This DRAFT scene is an excerpt from a novel I’m finishing this year (it will be edited further and may change slightly in the final version). You can find details about it and its beginning here.
The island did not sit far off the coast and could be seen from many of the resorts that dotted the coastline near Dubrovnik. Other, larger, ones—about the same distance from shore—ran in a string from Daksa in the southeast to the northwest for hundreds of miles. They ended where the Adriatic lapped the shores of Mošćenička Draga.
Daksa was smaller but craggy like most of the others. Its highest point was 72 feet above the water and it was there that what had happened kept all but courageous—some would say stupid—tourists away. Locals would not get within an arm’s throw of a mooring line of the island. Alex knew from the files that what waited below its earth and stone surface, if known about, would cause a mass exodus of hundreds of thousands, if not millions, of people.
* * *
“So, they’re like dead spots, those places my uncle mapped out?” Morgan asked, shuddering at the memory of the Hoia Baciu forest in Romania. Though knowing far more now than then, she still couldn’t shake how she felt about what had happened. And what was still happening.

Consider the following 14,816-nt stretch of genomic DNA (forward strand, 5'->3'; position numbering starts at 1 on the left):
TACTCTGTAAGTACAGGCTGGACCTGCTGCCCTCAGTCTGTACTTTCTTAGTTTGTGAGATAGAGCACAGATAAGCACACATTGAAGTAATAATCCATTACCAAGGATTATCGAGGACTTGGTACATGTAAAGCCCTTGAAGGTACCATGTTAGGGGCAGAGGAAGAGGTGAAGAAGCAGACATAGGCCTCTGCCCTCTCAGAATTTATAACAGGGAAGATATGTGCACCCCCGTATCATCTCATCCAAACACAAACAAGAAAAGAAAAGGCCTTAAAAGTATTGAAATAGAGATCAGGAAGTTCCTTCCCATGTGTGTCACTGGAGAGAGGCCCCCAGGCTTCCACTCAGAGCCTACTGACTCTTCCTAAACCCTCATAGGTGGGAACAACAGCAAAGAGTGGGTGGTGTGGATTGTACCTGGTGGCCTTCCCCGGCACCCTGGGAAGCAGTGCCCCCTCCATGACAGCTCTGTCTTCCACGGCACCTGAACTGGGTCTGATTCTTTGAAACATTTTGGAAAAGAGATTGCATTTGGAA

Alex swung his legs over the salt-rimed, surf-slicked boulder and slid down until his boots sank into the wet sand. He scanned the stone-strewn beach, eyes following as it S-curved to bend around a point capped by an arc of jagged sawtooth rocks protruding from the sea to form a grimace that must become grotesque at low tide. He held a hand up to help Morgan. She ignored it. Landing beside him, she moved ahead. Shrugging, he followed her. “It’s more like they’re still dying; brown spots of rot spreading on an apple. What’s there—in these places—has festered for centuries, some for millennia, waiting to be freed. Its mere existence poisons everything around them.” He stumbled into her when she stopped.
“Some space, please!” He had been too close, the look she gave him over her shoulder told him. He let her get five feet ahead before he moved again.
* * *
They had walked for more than a mile. Morgan was struck by the stark beauty of this part of the coast. Jutting cliffs rose over the sea and at their base a jumble of rock amid patches of sand. Rounding a bend, they saw it. The skeleton of the structure sat on the point of land over the sea, crumbling with age and from unmaintained exposure to the raw elements. The house had once been magnificent and would have a majestic view of the sea and coast. They made their way to almost directly underneath and looking up saw high above the remnants of what must have been a buttressed balcony. At their feet chunks of masonry were buried in a bed of sand where the rocks that sat at the edge of the water sheltered them from the surf. Letting only swirls of water and the swash of sea foam spill over them. There were other things in the grit, too.
“Alex,” Morgan swept sea wrack away with her foot and then stepped back. “Look!”